to you by
New York manufacturer of fine dance apparel for women
and girls. Click here to see a sample of our products and a
list of web sites for purchasing.
With Body Wrappers it's always performance at its best.
Go back to Flash Reviews
Review 2, 2-1: Shadows of the 'Future Past'
In the Tree-House with RoseAnne Spradlin
Copyright 2005 Chris Dohse
Sponsor this Writer. Click here for details.
NEW YORK -- In RoseAnne
Spradlin's "Future Past" (seen January 22 at Dance Theater Workshop),
artificial trees menace the space. When they're not loitering in
the wings. I'm guessing they're about ten feet tall. The trees create
a symbolic Schwarzwald in which Spradlin's mysterious, dream-like
world unfolds. If it's a dream, it's certainly a nightmare. The
trees huddle like a Burnam Wood full of the undead. Or they scatter
as casually nude bodies litter the floor for a Boschian Bedlam assault
on the senses.
A remarkable cast (Walter
Dundervill, Chase Granoff, Jennifer Kjos, Mina Nishimura, Stephanie
Tack and Tasha Taylor, with eight supporting players) spurts and
percolates through phrasework. Their presence is direct and visceral,
unafraid of the awkward fact of their bodies. They run in circles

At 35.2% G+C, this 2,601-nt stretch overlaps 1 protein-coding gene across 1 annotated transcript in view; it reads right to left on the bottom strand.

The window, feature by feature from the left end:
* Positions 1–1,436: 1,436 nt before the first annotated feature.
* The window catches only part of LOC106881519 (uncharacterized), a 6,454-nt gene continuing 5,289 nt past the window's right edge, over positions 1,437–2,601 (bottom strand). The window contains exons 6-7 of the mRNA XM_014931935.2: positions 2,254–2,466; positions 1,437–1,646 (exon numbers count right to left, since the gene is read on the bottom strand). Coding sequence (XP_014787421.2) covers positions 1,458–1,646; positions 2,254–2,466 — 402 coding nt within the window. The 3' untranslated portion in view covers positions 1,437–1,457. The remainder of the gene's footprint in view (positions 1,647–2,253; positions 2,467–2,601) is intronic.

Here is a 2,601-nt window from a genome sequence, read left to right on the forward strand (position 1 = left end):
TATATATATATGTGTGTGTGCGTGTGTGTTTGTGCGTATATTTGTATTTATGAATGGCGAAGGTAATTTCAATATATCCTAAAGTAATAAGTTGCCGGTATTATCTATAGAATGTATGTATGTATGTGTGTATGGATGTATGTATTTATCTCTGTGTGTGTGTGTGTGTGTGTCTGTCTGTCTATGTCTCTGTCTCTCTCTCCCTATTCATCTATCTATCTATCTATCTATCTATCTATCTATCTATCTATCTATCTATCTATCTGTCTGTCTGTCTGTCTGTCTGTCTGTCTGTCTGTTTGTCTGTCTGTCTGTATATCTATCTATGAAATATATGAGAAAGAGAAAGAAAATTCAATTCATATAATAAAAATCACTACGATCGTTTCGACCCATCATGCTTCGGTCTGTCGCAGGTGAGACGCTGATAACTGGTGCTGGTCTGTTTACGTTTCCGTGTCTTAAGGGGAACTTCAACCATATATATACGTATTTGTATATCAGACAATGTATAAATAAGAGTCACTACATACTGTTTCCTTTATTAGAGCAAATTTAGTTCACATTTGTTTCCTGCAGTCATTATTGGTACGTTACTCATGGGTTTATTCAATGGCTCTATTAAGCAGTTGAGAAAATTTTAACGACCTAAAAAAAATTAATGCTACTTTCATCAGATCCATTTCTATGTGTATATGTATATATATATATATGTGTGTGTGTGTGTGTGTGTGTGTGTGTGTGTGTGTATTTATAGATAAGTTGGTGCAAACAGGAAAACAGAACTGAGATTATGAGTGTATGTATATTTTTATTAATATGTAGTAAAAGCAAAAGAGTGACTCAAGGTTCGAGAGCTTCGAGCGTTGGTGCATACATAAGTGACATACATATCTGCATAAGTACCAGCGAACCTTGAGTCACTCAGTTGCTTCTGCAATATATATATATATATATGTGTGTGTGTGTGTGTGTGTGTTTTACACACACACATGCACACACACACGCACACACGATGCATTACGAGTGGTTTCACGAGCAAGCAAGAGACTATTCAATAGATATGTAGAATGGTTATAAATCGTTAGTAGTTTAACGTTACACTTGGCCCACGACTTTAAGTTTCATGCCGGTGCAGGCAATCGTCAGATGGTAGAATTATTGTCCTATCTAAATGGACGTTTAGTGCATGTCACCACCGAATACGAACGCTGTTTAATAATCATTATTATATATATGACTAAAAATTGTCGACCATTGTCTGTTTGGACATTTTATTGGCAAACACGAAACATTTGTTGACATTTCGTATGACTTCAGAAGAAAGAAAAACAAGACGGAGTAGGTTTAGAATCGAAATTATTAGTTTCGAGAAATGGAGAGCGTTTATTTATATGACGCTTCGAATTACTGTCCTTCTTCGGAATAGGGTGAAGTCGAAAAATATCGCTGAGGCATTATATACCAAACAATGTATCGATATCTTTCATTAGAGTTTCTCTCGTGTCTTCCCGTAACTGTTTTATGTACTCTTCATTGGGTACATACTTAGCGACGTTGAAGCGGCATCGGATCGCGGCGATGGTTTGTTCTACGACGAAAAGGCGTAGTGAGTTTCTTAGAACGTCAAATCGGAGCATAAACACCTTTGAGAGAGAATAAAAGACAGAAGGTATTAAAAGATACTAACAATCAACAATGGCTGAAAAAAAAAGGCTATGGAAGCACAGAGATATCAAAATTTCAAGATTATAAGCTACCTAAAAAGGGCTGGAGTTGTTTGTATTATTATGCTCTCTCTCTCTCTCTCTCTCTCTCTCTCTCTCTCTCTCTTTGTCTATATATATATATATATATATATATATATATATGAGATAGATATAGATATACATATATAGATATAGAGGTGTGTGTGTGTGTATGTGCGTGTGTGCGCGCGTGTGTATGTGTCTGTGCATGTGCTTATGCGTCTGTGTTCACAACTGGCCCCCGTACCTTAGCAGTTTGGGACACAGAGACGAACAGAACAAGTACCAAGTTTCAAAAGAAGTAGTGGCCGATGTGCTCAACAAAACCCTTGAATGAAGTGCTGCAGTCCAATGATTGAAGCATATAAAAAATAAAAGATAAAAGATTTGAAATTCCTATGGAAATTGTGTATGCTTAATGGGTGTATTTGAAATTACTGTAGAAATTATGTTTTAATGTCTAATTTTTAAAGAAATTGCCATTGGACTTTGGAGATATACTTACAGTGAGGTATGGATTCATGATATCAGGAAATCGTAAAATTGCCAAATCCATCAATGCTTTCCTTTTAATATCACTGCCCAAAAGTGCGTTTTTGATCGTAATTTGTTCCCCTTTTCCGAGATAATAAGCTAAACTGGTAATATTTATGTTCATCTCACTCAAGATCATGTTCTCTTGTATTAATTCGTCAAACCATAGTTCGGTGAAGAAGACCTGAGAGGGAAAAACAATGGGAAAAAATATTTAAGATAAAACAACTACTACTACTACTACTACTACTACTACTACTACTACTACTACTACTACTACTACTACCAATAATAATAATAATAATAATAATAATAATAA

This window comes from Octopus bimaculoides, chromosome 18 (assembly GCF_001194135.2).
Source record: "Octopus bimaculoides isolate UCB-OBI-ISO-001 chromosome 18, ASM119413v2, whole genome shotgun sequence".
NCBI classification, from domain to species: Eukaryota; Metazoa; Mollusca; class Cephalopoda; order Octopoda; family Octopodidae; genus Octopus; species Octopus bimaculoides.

as if lost, urgently taking off and returning, not getting anywhere,
Hansels and Gretels without bread crumbs. It's a matter-of-fact,
task-oriented energy, whether the task in question is partnering
a tree, beginning abrupt propulsive phrases or wracking the torso
with what might be sobs or succor. As it is a Spradlin dance, what
the dancers are doing is eclipsed by whom they are being. And how
they are being.
A body arrives in a
Voices, on tape, discuss
death and suggest a framework for all this. Maybe it's the severe
raked seating at DTW, but I find it hard to connect to this material.
Sitting so far above it, I can't see it eye to eye. I feel something
intuitive being called for that I can't rise to. It's satisfying
to see Spradlin create on such a large scale. Her unnerving authenticity
and opaque narrative are challenges. The flesh she peddles seems
unadorned, stripped to primal emotive impulses. Something tells
me that the dance is about terror. The kind of terror that paralyzes
the body before flight. I'm seeing this unearthly poise in a lot
of work this season: shadows lurking, threatening inert bodies.
John Bischoff's score
is filled with the unpredictable electronic buzzes and hums of a
1970s science fiction movie.
But what about the trees?
They're pagan, phallic, but also symbols of generation, fertility,
photosynthesis, rebirth, magic. Though these specific trees are
artificial, there's something monstrously alive about them, the
way they might silently eat our oxygen. Impermanent and subject
to combustion, they serve as symbols of the inexorable approach
Go back to Flash Reviews